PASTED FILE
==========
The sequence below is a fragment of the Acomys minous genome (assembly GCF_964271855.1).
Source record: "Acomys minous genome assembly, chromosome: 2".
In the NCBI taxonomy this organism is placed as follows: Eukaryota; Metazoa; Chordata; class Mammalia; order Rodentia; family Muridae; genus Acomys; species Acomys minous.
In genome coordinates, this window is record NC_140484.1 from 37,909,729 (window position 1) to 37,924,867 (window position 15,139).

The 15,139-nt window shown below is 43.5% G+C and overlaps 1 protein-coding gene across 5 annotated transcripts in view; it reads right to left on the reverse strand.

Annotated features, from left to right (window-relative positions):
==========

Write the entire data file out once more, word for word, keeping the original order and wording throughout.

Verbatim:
The sequence below is a fragment of the Acomys minous genome (assembly GCF_964271855.1).
Source record: "Acomys minous genome assembly, chromosome: 2".
In the NCBI taxonomy this organism is placed as follows: Eukaryota; Metazoa; Chordata; class Mammalia; order Rodentia; family Muridae; genus Acomys; species Acomys minous.
In genome coordinates, this window is record NC_140484.1 from 37,909,729 (window position 1) to 37,924,867 (window position 15,139).

The 15,139-nt window shown below is 43.5% G+C and overlaps 1 protein-coding gene across 5 annotated transcripts in view; it reads right to left on the reverse strand.

Annotated features, from left to right (window-relative positions):